Sale 470 Lot 74

History of the Indian tribes of North America, with biographical sketches and anecdotes of the principal chiefs. Embellished with one hundred and twenty portraits from the Indian gallery in the Department of War, at Washington. Philadelphia: Edward C. Biddle, 1836 (volume I) / Daniel Rice and James G. Clark, 1842 (volume II, second issue) and 1844 (volume III).

Three volume set, green morocco over period green moire cloth-covered boards (52 cm. tall). Spine with raised bands in seven compartments, lettered in the second and fourth; the others with a repeat decoration in gilt. Illustrated with 120 hand-colored lithographic plates after Karl Bodmer, Charles Bird King, James Otto Lewis, P. Rhindesbacher, and R. M. Sully, drawn on stone by A. Newsam, A. Hoffy, Ralph Trembley, Henry Dacre and others, and printed and colored by J. T. Bowen and others. Volume III features two lithographic maps and one table printed on the recto of one leaf; with 17 pages of lithographic facsimile signtuares of the original subscribers.

When President Jackson dismissed him from his position as Superintendent of Indian Trade, Thomas McKenney was able to turn his attention towards the documentation of a rapidly disappearing culture, soon joined by the Illinois journalist-lawyer-banker James Hall. Their text, including both individual biographies and a general history of the indigenous peoples of North America, has become famed for its colored portraits, which included faithful copies of original oils by Charles Bird King; all but four of which were destroyed in the Smithsonian fire of 1865.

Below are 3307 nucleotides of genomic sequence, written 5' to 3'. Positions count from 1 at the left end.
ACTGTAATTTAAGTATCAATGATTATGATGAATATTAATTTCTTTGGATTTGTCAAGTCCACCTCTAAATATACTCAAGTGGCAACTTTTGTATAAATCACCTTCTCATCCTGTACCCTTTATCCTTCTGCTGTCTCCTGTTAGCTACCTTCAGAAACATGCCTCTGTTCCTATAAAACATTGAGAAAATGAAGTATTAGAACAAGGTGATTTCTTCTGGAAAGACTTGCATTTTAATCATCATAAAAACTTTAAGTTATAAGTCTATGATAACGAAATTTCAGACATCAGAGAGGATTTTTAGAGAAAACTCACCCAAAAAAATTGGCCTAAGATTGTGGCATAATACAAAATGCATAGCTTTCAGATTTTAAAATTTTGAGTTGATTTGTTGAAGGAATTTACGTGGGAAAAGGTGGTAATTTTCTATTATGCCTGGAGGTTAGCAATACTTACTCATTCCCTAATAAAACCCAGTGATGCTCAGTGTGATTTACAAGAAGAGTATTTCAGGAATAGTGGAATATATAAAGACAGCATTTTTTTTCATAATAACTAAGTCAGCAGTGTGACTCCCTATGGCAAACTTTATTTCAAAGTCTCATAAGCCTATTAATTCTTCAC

Estimate $ 70,000-90,000

Minor soiling to boards all volumes.
Toning to margins of some leaves in volume 1, largely text pages.
Otherwise fine with no visible wear to interior

<< Previous       Return to Catalogue       Next >>

Any condition statement is given as a courtesy to a client, is only an opinion and should not be treated as a statement of fact. Leslie Hindman Auctioneers shall have no responsibility for any error or omission. The absence of a condition statement does not imply that the lot is in perfect condition or completely free from wear and tear, imperfections or the effects of aging.

back to top